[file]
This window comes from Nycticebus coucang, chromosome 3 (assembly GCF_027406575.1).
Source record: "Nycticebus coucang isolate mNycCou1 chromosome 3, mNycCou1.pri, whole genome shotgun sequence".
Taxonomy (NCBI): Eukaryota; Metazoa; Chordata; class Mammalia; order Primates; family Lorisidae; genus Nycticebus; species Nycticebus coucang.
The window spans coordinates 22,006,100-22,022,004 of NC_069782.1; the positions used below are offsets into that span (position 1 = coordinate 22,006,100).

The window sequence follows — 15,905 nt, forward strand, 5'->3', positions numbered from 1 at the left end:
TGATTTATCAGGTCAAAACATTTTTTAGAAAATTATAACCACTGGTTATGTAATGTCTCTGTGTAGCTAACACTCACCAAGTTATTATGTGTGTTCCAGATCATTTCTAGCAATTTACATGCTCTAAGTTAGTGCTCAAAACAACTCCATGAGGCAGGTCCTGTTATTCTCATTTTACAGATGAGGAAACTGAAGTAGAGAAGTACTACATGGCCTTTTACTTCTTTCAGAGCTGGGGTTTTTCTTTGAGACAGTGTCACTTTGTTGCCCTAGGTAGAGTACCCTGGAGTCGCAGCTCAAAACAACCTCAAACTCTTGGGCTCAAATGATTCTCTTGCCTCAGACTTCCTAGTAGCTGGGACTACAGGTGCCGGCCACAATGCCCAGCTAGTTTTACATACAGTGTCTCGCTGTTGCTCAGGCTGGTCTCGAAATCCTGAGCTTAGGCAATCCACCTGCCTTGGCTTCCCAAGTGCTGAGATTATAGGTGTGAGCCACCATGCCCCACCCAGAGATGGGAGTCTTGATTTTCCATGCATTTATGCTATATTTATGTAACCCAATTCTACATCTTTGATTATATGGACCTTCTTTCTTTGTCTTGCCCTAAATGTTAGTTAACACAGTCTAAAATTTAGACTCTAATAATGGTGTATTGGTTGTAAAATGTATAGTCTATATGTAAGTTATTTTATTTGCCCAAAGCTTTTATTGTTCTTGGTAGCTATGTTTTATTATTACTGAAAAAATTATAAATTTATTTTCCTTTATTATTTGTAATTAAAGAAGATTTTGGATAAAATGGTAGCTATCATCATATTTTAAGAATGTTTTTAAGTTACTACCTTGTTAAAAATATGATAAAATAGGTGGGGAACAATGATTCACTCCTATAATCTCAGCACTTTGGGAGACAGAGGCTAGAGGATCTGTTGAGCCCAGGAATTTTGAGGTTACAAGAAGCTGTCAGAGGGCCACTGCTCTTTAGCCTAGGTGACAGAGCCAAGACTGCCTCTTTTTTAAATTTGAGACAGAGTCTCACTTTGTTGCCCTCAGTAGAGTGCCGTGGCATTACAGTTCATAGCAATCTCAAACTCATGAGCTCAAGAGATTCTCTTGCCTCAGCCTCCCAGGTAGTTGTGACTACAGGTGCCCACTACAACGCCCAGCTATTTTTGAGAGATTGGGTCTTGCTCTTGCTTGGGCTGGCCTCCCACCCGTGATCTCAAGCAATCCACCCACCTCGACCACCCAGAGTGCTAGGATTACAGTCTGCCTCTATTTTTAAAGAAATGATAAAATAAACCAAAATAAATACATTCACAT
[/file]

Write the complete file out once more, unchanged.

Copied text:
This window comes from Nycticebus coucang, chromosome 3 (assembly GCF_027406575.1).
Source record: "Nycticebus coucang isolate mNycCou1 chromosome 3, mNycCou1.pri, whole genome shotgun sequence".
Taxonomy (NCBI): Eukaryota; Metazoa; Chordata; class Mammalia; order Primates; family Lorisidae; genus Nycticebus; species Nycticebus coucang.
The window spans coordinates 22,006,100-22,022,004 of NC_069782.1; the positions used below are offsets into that span (position 1 = coordinate 22,006,100).

The window sequence follows — 15,905 nt, forward strand, 5'->3', positions numbered from 1 at the left end:
TGATTTATCAGGTCAAAACATTTTTTAGAAAATTATAACCACTGGTTATGTAATGTCTCTGTGTAGCTAACACTCACCAAGTTATTATGTGTGTTCCAGATCATTTCTAGCAATTTACATGCTCTAAGTTAGTGCTCAAAACAACTCCATGAGGCAGGTCCTGTTATTCTCATTTTACAGATGAGGAAACTGAAGTAGAGAAGTACTACATGGCCTTTTACTTCTTTCAGAGCTGGGGTTTTTCTTTGAGACAGTGTCACTTTGTTGCCCTAGGTAGAGTACCCTGGAGTCGCAGCTCAAAACAACCTCAAACTCTTGGGCTCAAATGATTCTCTTGCCTCAGACTTCCTAGTAGCTGGGACTACAGGTGCCGGCCACAATGCCCAGCTAGTTTTACATACAGTGTCTCGCTGTTGCTCAGGCTGGTCTCGAAATCCTGAGCTTAGGCAATCCACCTGCCTTGGCTTCCCAAGTGCTGAGATTATAGGTGTGAGCCACCATGCCCCACCCAGAGATGGGAGTCTTGATTTTCCATGCATTTATGCTATATTTATGTAACCCAATTCTACATCTTTGATTATATGGACCTTCTTTCTTTGTCTTGCCCTAAATGTTAGTTAACACAGTCTAAAATTTAGACTCTAATAATGGTGTATTGGTTGTAAAATGTATAGTCTATATGTAAGTTATTTTATTTGCCCAAAGCTTTTATTGTTCTTGGTAGCTATGTTTTATTATTACTGAAAAAATTATAAATTTATTTTCCTTTATTATTTGTAATTAAAGAAGATTTTGGATAAAATGGTAGCTATCATCATATTTTAAGAATGTTTTTAAGTTACTACCTTGTTAAAAATATGATAAAATAGGTGGGGAACAATGATTCACTCCTATAATCTCAGCACTTTGGGAGACAGAGGCTAGAGGATCTGTTGAGCCCAGGAATTTTGAGGTTACAAGAAGCTGTCAGAGGGCCACTGCTCTTTAGCCTAGGTGACAGAGCCAAGACTGCCTCTTTTTTAAATTTGAGACAGAGTCTCACTTTGTTGCCCTCAGTAGAGTGCCGTGGCATTACAGTTCATAGCAATCTCAAACTCATGAGCTCAAGAGATTCTCTTGCCTCAGCCTCCCAGGTAGTTGTGACTACAGGTGCCCACTACAACGCCCAGCTATTTTTGAGAGATTGGGTCTTGCTCTTGCTTGGGCTGGCCTCCCACCCGTGATCTCAAGCAATCCACCCACCTCGACCACCCAGAGTGCTAGGATTACAGTCTGCCTCTATTTTTAAAGAAATGATAAAATAAACCAAAATAAATACATTCACAT